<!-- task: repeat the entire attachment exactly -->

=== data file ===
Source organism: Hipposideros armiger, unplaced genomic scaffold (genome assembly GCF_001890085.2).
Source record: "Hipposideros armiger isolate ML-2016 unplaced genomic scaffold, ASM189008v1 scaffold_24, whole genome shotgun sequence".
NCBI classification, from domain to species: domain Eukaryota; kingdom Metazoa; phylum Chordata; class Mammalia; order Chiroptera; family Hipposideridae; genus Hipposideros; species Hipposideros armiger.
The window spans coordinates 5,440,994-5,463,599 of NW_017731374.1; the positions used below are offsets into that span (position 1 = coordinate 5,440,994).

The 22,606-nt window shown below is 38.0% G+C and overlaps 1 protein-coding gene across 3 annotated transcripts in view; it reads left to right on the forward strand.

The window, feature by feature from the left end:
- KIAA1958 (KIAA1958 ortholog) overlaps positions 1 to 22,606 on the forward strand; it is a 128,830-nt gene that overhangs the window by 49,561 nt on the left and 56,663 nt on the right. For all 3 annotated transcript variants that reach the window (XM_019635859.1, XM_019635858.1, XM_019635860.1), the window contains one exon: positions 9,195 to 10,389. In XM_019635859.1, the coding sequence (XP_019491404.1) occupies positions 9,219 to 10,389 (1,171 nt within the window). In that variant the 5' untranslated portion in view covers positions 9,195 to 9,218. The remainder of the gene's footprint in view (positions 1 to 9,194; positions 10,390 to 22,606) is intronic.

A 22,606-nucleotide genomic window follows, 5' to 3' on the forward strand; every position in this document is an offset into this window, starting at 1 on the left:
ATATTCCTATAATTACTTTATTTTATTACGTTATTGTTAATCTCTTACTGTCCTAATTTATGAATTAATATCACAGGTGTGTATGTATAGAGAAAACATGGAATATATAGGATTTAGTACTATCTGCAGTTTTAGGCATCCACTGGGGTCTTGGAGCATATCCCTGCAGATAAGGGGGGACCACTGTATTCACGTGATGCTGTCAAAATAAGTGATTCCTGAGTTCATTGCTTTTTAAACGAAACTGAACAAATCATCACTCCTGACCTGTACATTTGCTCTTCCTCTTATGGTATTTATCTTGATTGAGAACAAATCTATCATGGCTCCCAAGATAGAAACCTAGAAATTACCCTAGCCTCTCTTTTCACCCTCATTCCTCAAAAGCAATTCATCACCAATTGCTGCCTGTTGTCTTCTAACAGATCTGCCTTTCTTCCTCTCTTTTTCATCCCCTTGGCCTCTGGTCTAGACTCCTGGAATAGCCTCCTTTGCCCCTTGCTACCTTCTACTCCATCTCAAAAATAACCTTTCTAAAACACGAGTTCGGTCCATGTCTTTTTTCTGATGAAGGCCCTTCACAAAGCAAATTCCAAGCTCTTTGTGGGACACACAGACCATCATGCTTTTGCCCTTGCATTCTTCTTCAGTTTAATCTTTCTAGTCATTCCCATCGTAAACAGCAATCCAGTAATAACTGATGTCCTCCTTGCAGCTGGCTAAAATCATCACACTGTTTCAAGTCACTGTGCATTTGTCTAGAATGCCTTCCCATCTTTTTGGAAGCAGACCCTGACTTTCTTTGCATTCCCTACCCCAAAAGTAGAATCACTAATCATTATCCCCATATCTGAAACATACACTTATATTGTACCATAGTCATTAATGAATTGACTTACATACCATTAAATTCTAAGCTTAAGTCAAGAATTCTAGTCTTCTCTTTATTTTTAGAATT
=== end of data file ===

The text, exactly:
Source organism: Hipposideros armiger, unplaced genomic scaffold (genome assembly GCF_001890085.2).
Source record: "Hipposideros armiger isolate ML-2016 unplaced genomic scaffold, ASM189008v1 scaffold_24, whole genome shotgun sequence".
NCBI classification, from domain to species: domain Eukaryota; kingdom Metazoa; phylum Chordata; class Mammalia; order Chiroptera; family Hipposideridae; genus Hipposideros; species Hipposideros armiger.
The window spans coordinates 5,440,994-5,463,599 of NW_017731374.1; the positions used below are offsets into that span (position 1 = coordinate 5,440,994).

The 22,606-nt window shown below is 38.0% G+C and overlaps 1 protein-coding gene across 3 annotated transcripts in view; it reads left to right on the forward strand.

The window, feature by feature from the left end:
- KIAA1958 (KIAA1958 ortholog) overlaps positions 1 to 22,606 on the forward strand; it is a 128,830-nt gene that overhangs the window by 49,561 nt on the left and 56,663 nt on the right. For all 3 annotated transcript variants that reach the window (XM_019635859.1, XM_019635858.1, XM_019635860.1), the window contains one exon: positions 9,195 to 10,389. In XM_019635859.1, the coding sequence (XP_019491404.1) occupies positions 9,219 to 10,389 (1,171 nt within the window). In that variant the 5' untranslated portion in view covers positions 9,195 to 9,218. The remainder of the gene's footprint in view (positions 1 to 9,194; positions 10,390 to 22,606) is intronic.

A 22,606-nucleotide genomic window follows, 5' to 3' on the forward strand; every position in this document is an offset into this window, starting at 1 on the left:
ATATTCCTATAATTACTTTATTTTATTACGTTATTGTTAATCTCTTACTGTCCTAATTTATGAATTAATATCACAGGTGTGTATGTATAGAGAAAACATGGAATATATAGGATTTAGTACTATCTGCAGTTTTAGGCATCCACTGGGGTCTTGGAGCATATCCCTGCAGATAAGGGGGGACCACTGTATTCACGTGATGCTGTCAAAATAAGTGATTCCTGAGTTCATTGCTTTTTAAACGAAACTGAACAAATCATCACTCCTGACCTGTACATTTGCTCTTCCTCTTATGGTATTTATCTTGATTGAGAACAAATCTATCATGGCTCCCAAGATAGAAACCTAGAAATTACCCTAGCCTCTCTTTTCACCCTCATTCCTCAAAAGCAATTCATCACCAATTGCTGCCTGTTGTCTTCTAACAGATCTGCCTTTCTTCCTCTCTTTTTCATCCCCTTGGCCTCTGGTCTAGACTCCTGGAATAGCCTCCTTTGCCCCTTGCTACCTTCTACTCCATCTCAAAAATAACCTTTCTAAAACACGAGTTCGGTCCATGTCTTTTTTCTGATGAAGGCCCTTCACAAAGCAAATTCCAAGCTCTTTGTGGGACACACAGACCATCATGCTTTTGCCCTTGCATTCTTCTTCAGTTTAATCTTTCTAGTCATTCCCATCGTAAACAGCAATCCAGTAATAACTGATGTCCTCCTTGCAGCTGGCTAAAATCATCACACTGTTTCAAGTCACTGTGCATTTGTCTAGAATGCCTTCCCATCTTTTTGGAAGCAGACCCTGACTTTCTTTGCATTCCCTACCCCAAAAGTAGAATCACTAATCATTATCCCCATATCTGAAACATACACTTATATTGTACCATAGTCATTAATGAATTGACTTACATACCATTAAATTCTAAGCTTAAGTCAAGAATTCTAGTCTTCTCTTTATTTTTAGAATT